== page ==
It was 2002 and officials in George W. Bush’s administration were weighing a tricky question: Should they use the American military to break up a suspected cell of al-Qaeda collaborators — not in Helmand Province, but in Lackawanna, N.Y.?
The answer should have been a firm “no.” The Posse Comitatus Act of 1878 forbids the federal government from deploying troops on American soil (with an exemption for the National Guard). But advocates of boots near Buffalo had a fig leaf: a Justice Department memo from late 2001 that granted the president latitudinous authority against domestic terrorists. They also had a powerful advocate in Vice President Dick Cheney.
#ad#President Bush ultimately overrode Cheney and sent in the FBI, but it wasn’t the last time his administration would hold a candle too close to posse comitatus law. Following Hurricane Katrina, Bush asked Congress to pass legislation allowing the military on American soil in the aftermath of a natural disaster or terrorist attack.
The principle behind the Posse Comitatus Act is a sound one: The military is a wartime instrument free from many legal constraints, while law enforcement is charged with policing the homeland — mix the two and you have a recipe for domestic tyranny. To illustrate, let’s consider a hypothetical scenario: The public elects as president a mercurial man-child who possesses enormous self-regard, acts almost entirely on caprice, and has contempt for the rule of law. We’ll even complete the banana-republic imagery by giving him ridiculous hair.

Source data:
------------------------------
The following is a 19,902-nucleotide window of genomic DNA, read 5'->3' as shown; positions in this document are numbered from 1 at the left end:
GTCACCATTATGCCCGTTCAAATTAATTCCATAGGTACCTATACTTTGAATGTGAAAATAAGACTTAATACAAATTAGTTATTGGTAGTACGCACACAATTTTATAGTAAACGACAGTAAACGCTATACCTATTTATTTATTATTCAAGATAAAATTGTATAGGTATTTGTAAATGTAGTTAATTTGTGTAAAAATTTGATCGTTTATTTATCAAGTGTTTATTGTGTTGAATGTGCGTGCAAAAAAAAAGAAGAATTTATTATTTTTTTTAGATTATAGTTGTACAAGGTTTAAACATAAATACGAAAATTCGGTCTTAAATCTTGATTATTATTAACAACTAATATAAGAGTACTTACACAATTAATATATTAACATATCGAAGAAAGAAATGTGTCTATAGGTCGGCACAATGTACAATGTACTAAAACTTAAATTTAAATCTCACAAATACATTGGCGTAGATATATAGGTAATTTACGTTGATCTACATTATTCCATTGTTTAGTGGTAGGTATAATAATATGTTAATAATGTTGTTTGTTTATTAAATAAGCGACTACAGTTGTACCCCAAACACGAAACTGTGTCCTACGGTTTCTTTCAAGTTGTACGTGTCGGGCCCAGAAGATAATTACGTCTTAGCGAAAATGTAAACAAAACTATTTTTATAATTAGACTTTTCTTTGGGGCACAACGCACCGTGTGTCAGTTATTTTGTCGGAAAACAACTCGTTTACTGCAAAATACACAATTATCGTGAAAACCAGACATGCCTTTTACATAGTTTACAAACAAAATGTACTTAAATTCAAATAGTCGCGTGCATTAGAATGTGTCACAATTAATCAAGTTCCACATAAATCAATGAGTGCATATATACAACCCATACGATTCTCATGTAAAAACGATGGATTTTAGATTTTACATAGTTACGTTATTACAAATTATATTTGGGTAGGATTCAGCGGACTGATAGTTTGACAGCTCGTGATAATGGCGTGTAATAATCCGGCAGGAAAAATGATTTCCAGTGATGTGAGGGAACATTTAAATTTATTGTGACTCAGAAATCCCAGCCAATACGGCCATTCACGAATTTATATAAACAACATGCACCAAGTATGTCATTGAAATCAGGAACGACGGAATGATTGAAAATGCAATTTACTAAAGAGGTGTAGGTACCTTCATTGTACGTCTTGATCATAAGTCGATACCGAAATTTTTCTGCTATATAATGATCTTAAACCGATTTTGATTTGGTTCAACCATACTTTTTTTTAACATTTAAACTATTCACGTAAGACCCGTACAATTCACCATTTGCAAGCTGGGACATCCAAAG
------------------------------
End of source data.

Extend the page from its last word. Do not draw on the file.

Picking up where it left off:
Aren’t we better off knowing our imaginary potentate can’t deploy the military to Lackawanna or Los Angeles? And shouldn’t we avoid setting such a precedent?
Today, we’re forced to consider the possibility that Donald Trump might be sitting in the Oval Office next year. Many conservatives are horrified that this could happen, and have rightly denounced Trump as a red-alert threat to small-l liberalism. What they miss is that — by so often siding with Cheney and supporting the Bush administration’s executive enlargements — they’ve given a hypothetical President Trump ample precedent for abuse he might otherwise not have had.
Think back to some of the controversies of the War on Terror. Should anyone trust Donald Trump with his personal metadata, collected in bulk by the NSA? Especially after Trump gave out Lindsey Graham’s personal cell-phone number? What about our e-mails and browsing history? Are we better off knowing that Trump could seize suspects and send them to Guantanamo Bay? How about the power to issue signing statements that circumvent the law? And what about Hillary Clinton? Can anyone sleep well knowing she could indefinitely detain American citizens? Justice Scalia certainly didn’t.
The Bush administration’s apologists justified those policies by observing that we live in a post-9/11 world — a shifting of epochs on par with the end of the Cretaceous Era — where government needs to be nimble in its response to terrorism. The problem is that human nature in the post-9/11 world looks an awful lot like human nature in the pre-9/11 world, and American power is only as beneficent as the man wielding it.
American power is only as beneficent as the man wielding it.